Mandatory Appointment of Attorney
Everyone who’s seen someone arrested on a cop show has heard the line, “you have the right to an attorney, if you cannot afford an attorney, one will be appointed for you.”
Did you know that the same is true in CPS cases? If CPS is seeking conservatorship or termination of parental rights, indigent parents must be appointed attorneys, if they want one, thanks to a new Texas law beginning September 1, 2013.
When Should I Request an Attorney?
Unfortunately, you do not have a right to a Court Appointed Attorney until CPS begins legal proceedings. You’ll probably find out about these proceedings when a Deputy or Process Server shows up at your door and hands you legal documents; aka, when you’ve been “served.”
DO NOT WAIT UNTIL YOUR COURT DATE! You need to act immediately in order to get an attorney before your first court date since that is likely one of the most important. However, if you appear at the Adversary Hearing, immediately inform the Court you are indigent, prove your indigence, and the Court will appoint an attorney and may delay the hearing for up to seven days to allow your attorney to prepare your defense.
What Does “Indigent” Mean?
In laymen’s terms, being indigent means that a person can’t afford to hire an attorney, and the Court requires more than just saying that you’d rather spend your money on other things.
Legally speaking, the test for indigence is when the evidence shows that you would be unable to pay costs if you really wanted to and made a good-faith effort to do so. You have the burden of proving that you would be unable to pay and that you made a good-faith effort to do so.
How to Prove You’re Indigent
You need to prepare an Affidavit of Indigence for the Court. Most Courts have their own Application that merely requires that you fill in the blanks. This application will ask about your monthly income, your monthly expenses, the amount in your bank accounts, and about assets you own. If you are on government assistance, this may be used to show that you are indigent.
If you have assets that can be sold, money in the bank, or if your income exceeds your expenses, then the Court is likely to find that you can afford to hire an attorney on your own.
You must show that you’ve made a reasonable attempt to get a loan or borrow the funds to hire an attorney. Be prepared to name the banks, friends, or family members that you have asked and how much that you are able to borrow (if any).
Also, you must show that you’ve made a reasonable attempt to hire an attorney on your own. Some attorneys will accept payment plans, or you may qualify at your local Legal Aid. Be prepared to list the attorneys that you spoke to, their phone numbers, and the reason you couldn’t hire them (e.g., wanted $3,000 retainer, wouldn’t agree to payment plan, etc.)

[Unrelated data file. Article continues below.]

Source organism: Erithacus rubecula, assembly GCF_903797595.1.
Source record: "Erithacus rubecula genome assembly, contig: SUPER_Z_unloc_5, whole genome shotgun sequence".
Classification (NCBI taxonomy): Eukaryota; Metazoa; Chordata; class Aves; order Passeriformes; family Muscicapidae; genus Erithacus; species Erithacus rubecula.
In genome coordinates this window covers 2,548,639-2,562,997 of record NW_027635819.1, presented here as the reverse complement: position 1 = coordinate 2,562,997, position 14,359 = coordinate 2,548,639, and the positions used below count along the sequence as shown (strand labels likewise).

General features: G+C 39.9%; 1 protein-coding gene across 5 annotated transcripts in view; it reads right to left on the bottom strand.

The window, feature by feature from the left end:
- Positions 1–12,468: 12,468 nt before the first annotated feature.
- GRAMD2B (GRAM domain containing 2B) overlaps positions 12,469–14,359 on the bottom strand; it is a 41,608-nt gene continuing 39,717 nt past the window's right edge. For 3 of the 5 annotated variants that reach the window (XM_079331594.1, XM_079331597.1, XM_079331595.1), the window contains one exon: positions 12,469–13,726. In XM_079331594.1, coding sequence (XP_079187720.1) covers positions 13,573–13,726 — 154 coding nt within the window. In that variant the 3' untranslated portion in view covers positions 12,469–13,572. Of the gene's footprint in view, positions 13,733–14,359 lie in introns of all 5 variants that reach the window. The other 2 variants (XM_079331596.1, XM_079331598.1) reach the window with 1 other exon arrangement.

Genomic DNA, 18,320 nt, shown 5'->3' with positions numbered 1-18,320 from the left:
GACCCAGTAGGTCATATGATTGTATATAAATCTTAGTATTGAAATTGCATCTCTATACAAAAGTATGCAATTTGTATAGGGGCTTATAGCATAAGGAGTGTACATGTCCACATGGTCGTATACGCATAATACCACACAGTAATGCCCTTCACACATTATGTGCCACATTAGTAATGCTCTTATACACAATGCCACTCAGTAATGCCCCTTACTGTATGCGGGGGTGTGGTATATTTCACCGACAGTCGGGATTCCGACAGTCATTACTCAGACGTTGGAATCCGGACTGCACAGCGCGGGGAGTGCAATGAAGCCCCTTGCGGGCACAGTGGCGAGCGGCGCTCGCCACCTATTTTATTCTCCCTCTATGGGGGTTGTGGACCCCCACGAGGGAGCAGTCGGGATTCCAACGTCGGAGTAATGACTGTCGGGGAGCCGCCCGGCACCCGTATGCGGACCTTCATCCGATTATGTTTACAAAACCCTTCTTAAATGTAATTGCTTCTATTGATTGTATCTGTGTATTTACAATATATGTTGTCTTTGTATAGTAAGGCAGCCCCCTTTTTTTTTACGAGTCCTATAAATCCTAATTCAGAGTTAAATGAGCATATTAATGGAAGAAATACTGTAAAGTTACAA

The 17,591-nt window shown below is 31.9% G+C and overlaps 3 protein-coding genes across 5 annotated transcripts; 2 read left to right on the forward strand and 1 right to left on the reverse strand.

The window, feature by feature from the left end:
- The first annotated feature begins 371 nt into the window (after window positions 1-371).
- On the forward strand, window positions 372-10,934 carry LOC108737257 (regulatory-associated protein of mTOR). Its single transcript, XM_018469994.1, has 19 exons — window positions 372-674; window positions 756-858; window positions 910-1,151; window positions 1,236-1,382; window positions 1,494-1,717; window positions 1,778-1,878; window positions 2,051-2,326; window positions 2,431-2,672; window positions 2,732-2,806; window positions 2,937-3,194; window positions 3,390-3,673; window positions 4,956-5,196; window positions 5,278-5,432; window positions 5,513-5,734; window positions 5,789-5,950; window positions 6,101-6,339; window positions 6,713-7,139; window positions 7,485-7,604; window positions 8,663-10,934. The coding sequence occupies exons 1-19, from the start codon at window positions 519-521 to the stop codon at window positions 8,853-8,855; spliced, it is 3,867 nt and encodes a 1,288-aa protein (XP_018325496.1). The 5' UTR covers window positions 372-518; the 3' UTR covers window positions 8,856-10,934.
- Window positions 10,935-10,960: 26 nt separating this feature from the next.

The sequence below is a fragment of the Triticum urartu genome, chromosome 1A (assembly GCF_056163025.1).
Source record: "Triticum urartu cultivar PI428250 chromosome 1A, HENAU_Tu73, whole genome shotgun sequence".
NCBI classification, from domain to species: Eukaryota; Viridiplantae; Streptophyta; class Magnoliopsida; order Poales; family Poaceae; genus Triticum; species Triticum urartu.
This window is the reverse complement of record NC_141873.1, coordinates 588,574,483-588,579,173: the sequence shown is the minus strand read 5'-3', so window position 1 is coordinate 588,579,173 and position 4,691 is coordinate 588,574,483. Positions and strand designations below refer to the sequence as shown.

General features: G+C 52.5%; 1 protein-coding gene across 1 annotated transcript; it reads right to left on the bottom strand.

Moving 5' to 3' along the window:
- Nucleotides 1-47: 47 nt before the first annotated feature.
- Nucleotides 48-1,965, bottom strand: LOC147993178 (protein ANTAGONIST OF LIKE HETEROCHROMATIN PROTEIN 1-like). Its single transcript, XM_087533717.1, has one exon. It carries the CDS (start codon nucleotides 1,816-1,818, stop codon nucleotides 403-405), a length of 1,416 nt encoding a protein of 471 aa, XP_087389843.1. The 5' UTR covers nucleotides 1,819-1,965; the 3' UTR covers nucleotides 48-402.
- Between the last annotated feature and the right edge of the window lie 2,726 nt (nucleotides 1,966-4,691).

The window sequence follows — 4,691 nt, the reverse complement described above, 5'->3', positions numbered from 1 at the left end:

New Law Effective September 1, 2013
Previously, parents were only entitled to an Attorney if CPS was attempting to terminate the parental rights. You see, the U.S. Supreme Court has upheld that parents have a Constitutional Right to raise their children and when the Government (CPS) tries to interfere with that right, citizens have certain protections.
S.B. 1759 altered many sections of the Family Code pertaining to CPS cases, and requires appointment of an attorney for the parent even if the Government (CPS) is requesting conservatorship over the child. Basically, if CPS is attempting to remove your children from you, your Constitutional Rights are being infringed upon and you have a right to help.
—See S.B. 1759
Court Appointed Attorneys Aren’t That Good Though, Right?
This may surprise you, but in most counties the attorneys that are on the CPS Appointment List are on there voluntarily and not part of a Public Defenders Office.
In Lubbock, for example, the attorneys on the appointment list are private attorneys, who have their own law practices, and accept a deeply discounted fee from the County on CPS cases as a way of giving back to the public. These attorneys aren’t your “bottom of the barrel/can’t get other work/do CPS cases or starve” type of attorneys; they give CPS a run for their money.
However, you have no obligation to have an attorney at all. You have the Constitutional Right to represent yourself pro se if you so choose. If you choose not to request an attorney though, do not expect the Court to provide any leniency when it comes to the Texas Rules of Evidence, Texas Rules of Civil Procedure, or the Texas Rules of Appellate Procedure.
What Can a Court Appointed Lawyer Do For Me?
A court appointed attorney in a CPS case can provide you with invaluable assistance. However, having an attorney doesn’t mean that they are going to do everything for you. Your attorney is probably going to give you homework assignments and instruct you to gather certain documents for him/her to give you the greater chance of success in Court.
The Texas Family Code even sets out specific duties for appointed attorneys in CPS cases. The law says that the attorney must interview the parties to the suit, the parents, and other persons who have significant knowledge of the case.
The attorney must: investigate the facts of the case; meet with the parent before each hearing; take any action consistent with the parent’s objectives; abide by the parent’s objectives for representation; conduct formal discovery when necessary; and receive annual specialized legal education for representing parents in CPS cases.
–Authored by Matthew L. Harris, Esq.,
Matthew Harris Law, PLLC – Family Law Division
1001 Main Street, Suite 200, Lubbock, Texas, 79401-3309
Tel: (806) 702-4852 | Fax: (800) 985-9479